Book Review: Turning 15 On the Road to Freedom by Lynda Blackmon Lowery



What an amazing story! This book will help young readers to understand the terror and bravery of the Selma Marchers. The voice is so real and authentic, I feel like I can hear her in my mind. Archival photos and illustrations add to the depth of this work.

NPR has a great interview to read or listen to.

Source:  Public Library

Audience:  grade 6 and up


Book Review: The Book Scavenger by Jennifer Chambliss Bertram



What a smart book! Exploring a new city while solving a mystery makes for a great action plot. The emotional plot about being a good friend and finding your roots was woven in beautifully. I do hope that this will be a series (and I NEVER say that!)

And guess what?  You can be a book scavenger too! Head on over to the author’s site for more information.

I may just hide a book myself…


Source:  Public Library ebook

Audience:  grade 6 and up

Book Review: Beneath by Roland Smith




This book is so realistic that I am feeling a bit claustrophobic after binge reading it.  I loved the strong relationship between Coop and Patrick and the quiet strength of Kate.  Nice complicated plot plus a little adventure.  A great pick for middle school and high school readers.

I’m generally not a fan of book series because so often the book does not END.  I cannot stand a cliffhanger – it makes me feel like I’m being tricked into buying a second book.  Not so in this case.  The ending was satisfying, but still left me wanting more.

I’m definitely going to read the sequel



Audience:  Grade 6 and up

Source:  Public Library




Review: 10 Things I Can See From Here


10 Things I Can See From Here

by Carrie Mac

Publication Date:  February 2017

I found this to be an exceptional book in many, many ways.  Readers will find multiple things to connect with in this book: Art, Music, Sexuality, Family Dynamics, Addiction, Death and Birth .  Carrie Mac does a wonderful job of fitting all of the pieces together – it might seem like too much for one text but it words beautifully.  This book is not just Maeve’s story, it’s the story of Maeve and all those that she she loves.

When Maeve must move to Vancouver to live with her recovering alcoholic dad, his pregnant wife and their young twins she is forced to leave behind the safety net she relies on.  Without her mother, her neighbor and her therapist she must face all of her fears alone.  But not really.  And there lies one of the greatest strengths of this book.  No one-dimensional supporting characters here.    Her dad loves her, her stepmother is a delight, her new neighbor adds depth to her life and she meets an intriguing love interest.  And the little brothers! Are! So! Funny! (I feel like the boys talk in! all the time)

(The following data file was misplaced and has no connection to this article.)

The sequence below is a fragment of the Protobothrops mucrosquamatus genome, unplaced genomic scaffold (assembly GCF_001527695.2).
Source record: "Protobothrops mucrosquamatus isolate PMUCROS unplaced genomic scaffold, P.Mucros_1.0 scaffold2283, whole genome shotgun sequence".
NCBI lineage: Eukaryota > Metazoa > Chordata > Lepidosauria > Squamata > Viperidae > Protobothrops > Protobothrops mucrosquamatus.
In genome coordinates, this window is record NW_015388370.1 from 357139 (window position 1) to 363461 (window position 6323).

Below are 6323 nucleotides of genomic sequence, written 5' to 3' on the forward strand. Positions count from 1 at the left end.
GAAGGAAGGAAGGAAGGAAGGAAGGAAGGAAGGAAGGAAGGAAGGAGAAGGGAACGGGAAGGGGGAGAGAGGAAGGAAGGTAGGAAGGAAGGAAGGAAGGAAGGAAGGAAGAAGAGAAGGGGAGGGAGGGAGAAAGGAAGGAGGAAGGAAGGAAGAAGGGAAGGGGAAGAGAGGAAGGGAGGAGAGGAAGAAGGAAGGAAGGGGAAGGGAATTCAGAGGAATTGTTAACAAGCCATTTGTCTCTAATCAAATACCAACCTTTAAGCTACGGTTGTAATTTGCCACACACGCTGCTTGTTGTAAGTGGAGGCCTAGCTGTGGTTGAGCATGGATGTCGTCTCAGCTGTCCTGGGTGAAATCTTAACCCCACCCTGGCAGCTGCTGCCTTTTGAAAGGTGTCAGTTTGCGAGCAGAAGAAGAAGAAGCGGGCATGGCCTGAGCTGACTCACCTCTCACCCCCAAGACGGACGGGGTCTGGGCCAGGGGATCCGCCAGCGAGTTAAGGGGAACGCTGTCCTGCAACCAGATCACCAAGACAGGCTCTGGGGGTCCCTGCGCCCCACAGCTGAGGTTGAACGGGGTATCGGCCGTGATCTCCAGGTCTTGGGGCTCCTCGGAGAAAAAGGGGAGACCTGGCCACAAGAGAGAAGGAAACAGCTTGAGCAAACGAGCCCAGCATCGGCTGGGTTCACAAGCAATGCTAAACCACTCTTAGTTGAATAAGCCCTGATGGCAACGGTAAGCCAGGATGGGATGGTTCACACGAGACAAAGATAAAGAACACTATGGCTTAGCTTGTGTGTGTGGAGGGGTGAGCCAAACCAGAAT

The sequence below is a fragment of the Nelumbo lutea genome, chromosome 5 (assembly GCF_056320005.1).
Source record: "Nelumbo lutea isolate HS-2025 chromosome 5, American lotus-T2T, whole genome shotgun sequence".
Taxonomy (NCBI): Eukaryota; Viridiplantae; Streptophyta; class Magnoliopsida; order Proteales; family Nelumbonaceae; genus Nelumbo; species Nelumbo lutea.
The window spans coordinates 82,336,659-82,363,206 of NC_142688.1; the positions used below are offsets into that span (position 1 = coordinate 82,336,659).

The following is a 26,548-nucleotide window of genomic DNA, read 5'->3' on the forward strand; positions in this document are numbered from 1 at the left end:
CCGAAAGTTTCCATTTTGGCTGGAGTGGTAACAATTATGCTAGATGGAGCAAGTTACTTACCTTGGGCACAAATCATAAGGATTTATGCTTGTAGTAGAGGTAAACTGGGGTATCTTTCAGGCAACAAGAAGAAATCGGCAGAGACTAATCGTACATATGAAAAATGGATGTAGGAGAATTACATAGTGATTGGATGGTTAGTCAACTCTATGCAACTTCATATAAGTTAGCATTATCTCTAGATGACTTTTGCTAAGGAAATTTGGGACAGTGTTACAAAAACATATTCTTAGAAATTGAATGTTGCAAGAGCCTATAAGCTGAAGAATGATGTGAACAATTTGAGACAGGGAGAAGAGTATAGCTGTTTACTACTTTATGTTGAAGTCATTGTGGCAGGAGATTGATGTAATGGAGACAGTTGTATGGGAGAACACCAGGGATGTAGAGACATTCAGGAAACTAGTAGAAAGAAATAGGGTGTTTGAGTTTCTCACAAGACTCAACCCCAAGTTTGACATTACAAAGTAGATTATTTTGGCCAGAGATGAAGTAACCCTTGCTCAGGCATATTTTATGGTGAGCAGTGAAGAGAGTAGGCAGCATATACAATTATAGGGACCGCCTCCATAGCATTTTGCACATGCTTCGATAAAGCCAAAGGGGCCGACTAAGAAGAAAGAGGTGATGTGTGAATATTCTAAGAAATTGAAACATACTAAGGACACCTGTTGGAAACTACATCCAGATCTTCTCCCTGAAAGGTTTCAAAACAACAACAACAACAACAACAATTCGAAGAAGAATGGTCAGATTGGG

Maeve’s inner voice tells the story of anxiety so very well.  First there’s an idea, then there are terrifying statistics about the idea, and finally a hilarious obituary resulting from the idea.  The reader can really understand how Maeve goes from observing a conversation between a traveler and a border patrol agent to mass murder on a bus via household tools.

I highly recommend this book, but must add one concern.

Anxiety Disorder is a crushing condition that many people do not understand.  It goes far beyond worrying and requires specialized care and intervention for the individual to be able to reach their daily living goals.    I was disappointed in only once part of the book:  Maeve’s parent do not allow her to take any medication, and I find their reasoning insufficient.  My concern is that teens reading this book will question their own medical choices 

“But my parents actually agreed on a lot of things, and one of them was that they wouldn’t let me take prescription drugs for my anxiety until I was an adult.  Your brain is still developing, Maeve.  You might grow out of it.  It’s too soon, they said.  I disagreed.  My brain was hard-wired differently.  What was the point of trying to put out a wildfire by pissing on it?”

Maybe I’m making too much of this.  It certainly did not keep me from devouring this book.

Source:  ARC from publisher

Audience:  high school



Review: Love and First Sight by Josh Sundquist


What a delight! A great pick for high school or old middle school readers, Love and First Sight is truly a charmer. 17 year old Will is attending public school for the first time. Blind since birth, Will manages to navigate his world with skills and strategies honed in his years at a school for blind children. He learns to balance his need for independence with his need for community, he learns that he does have vision even if he does not have sight.